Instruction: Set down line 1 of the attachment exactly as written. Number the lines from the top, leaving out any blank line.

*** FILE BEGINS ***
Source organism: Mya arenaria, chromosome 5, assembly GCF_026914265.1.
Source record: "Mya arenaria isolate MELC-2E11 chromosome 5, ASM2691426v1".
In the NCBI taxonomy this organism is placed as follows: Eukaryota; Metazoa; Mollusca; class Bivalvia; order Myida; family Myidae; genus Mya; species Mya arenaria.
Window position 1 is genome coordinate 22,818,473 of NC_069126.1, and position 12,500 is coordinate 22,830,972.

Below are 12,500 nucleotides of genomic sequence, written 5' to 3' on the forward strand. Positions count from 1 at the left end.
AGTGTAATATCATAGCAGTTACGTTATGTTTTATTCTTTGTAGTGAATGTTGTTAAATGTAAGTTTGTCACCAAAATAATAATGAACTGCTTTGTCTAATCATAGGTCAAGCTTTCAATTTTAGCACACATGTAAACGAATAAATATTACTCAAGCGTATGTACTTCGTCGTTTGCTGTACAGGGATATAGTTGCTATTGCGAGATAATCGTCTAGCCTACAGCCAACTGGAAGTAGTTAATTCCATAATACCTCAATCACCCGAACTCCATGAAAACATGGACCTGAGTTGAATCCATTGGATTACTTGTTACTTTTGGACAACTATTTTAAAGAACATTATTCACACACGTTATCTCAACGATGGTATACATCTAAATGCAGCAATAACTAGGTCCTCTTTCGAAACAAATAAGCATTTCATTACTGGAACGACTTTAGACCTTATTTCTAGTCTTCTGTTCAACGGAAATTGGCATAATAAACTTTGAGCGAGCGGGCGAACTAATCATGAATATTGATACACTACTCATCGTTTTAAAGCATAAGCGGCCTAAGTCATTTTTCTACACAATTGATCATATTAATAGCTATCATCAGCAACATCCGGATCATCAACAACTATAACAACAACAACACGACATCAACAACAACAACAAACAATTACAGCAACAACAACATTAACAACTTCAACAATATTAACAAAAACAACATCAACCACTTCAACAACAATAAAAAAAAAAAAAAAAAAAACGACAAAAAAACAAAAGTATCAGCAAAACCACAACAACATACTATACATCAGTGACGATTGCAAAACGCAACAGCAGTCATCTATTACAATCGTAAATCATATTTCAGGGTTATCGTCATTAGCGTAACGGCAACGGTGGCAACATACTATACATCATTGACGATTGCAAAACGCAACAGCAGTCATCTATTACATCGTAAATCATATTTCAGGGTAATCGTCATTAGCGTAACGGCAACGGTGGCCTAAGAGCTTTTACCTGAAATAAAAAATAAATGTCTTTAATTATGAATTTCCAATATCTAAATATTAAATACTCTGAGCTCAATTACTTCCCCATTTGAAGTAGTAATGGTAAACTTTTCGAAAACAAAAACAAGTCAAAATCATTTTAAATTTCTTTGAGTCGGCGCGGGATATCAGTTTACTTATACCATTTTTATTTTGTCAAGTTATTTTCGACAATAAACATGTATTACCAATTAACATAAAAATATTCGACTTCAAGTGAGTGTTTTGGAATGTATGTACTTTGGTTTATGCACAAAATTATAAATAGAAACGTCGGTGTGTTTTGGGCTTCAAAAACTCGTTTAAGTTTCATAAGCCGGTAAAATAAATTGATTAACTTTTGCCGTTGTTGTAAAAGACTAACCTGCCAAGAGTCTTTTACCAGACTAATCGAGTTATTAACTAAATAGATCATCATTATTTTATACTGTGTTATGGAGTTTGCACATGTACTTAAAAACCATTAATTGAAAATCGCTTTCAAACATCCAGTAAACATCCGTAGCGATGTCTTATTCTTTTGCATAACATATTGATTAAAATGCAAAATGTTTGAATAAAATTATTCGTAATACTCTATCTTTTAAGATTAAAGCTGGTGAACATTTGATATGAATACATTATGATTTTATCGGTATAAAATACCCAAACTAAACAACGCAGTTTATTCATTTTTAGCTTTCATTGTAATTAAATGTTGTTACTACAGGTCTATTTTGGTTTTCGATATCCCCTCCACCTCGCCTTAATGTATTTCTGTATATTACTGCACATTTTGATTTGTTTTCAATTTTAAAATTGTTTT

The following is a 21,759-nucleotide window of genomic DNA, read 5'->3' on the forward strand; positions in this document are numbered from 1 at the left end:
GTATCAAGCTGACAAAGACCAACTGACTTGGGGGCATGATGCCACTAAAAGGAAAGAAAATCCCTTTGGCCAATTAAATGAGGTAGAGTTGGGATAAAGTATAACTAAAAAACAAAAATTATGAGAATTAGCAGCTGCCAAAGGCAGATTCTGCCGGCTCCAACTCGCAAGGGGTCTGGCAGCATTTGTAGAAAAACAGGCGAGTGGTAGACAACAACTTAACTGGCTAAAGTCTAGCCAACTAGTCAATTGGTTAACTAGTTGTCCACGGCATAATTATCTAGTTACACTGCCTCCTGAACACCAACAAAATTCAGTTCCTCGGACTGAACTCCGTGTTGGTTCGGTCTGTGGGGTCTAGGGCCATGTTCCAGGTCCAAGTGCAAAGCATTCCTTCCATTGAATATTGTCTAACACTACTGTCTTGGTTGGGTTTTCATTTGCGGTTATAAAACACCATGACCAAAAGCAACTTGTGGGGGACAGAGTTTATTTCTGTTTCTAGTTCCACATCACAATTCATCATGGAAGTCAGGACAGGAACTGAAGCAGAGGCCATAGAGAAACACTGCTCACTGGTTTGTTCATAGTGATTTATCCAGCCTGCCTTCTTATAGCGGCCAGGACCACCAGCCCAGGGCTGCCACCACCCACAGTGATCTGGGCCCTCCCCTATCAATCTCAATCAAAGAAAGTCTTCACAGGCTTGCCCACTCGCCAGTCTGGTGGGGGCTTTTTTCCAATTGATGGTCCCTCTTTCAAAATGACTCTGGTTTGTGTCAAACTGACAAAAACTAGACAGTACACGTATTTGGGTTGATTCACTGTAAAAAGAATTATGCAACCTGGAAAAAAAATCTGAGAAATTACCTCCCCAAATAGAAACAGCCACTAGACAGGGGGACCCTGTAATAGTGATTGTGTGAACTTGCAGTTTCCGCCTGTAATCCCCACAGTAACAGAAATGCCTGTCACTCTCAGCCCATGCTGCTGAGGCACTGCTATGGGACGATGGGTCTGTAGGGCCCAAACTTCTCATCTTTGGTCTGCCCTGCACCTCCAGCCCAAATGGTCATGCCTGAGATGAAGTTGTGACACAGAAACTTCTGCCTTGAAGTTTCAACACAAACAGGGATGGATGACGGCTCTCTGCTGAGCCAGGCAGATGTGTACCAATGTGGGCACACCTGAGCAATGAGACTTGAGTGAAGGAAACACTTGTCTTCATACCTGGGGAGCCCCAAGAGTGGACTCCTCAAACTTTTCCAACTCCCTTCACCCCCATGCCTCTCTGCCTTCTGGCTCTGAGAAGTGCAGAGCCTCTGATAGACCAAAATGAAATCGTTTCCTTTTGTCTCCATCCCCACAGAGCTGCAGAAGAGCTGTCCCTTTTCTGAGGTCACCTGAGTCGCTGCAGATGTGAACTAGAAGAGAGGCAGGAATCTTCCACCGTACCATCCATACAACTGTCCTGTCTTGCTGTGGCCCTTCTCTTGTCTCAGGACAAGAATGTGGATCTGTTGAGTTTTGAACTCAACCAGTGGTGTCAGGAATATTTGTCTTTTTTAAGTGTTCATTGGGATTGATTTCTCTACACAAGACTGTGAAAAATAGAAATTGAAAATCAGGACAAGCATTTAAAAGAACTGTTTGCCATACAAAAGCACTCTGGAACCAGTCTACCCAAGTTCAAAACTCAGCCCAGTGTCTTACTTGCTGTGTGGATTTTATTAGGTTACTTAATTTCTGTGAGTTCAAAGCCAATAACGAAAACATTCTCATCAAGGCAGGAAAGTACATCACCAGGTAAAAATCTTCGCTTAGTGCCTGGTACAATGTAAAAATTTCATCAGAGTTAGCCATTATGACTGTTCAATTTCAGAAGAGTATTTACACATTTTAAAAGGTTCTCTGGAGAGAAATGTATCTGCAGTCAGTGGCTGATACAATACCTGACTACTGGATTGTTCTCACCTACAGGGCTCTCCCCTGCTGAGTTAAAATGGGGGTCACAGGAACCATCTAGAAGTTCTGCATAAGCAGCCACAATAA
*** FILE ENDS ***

Source organism: Mya arenaria, chromosome 5, assembly GCF_026914265.1.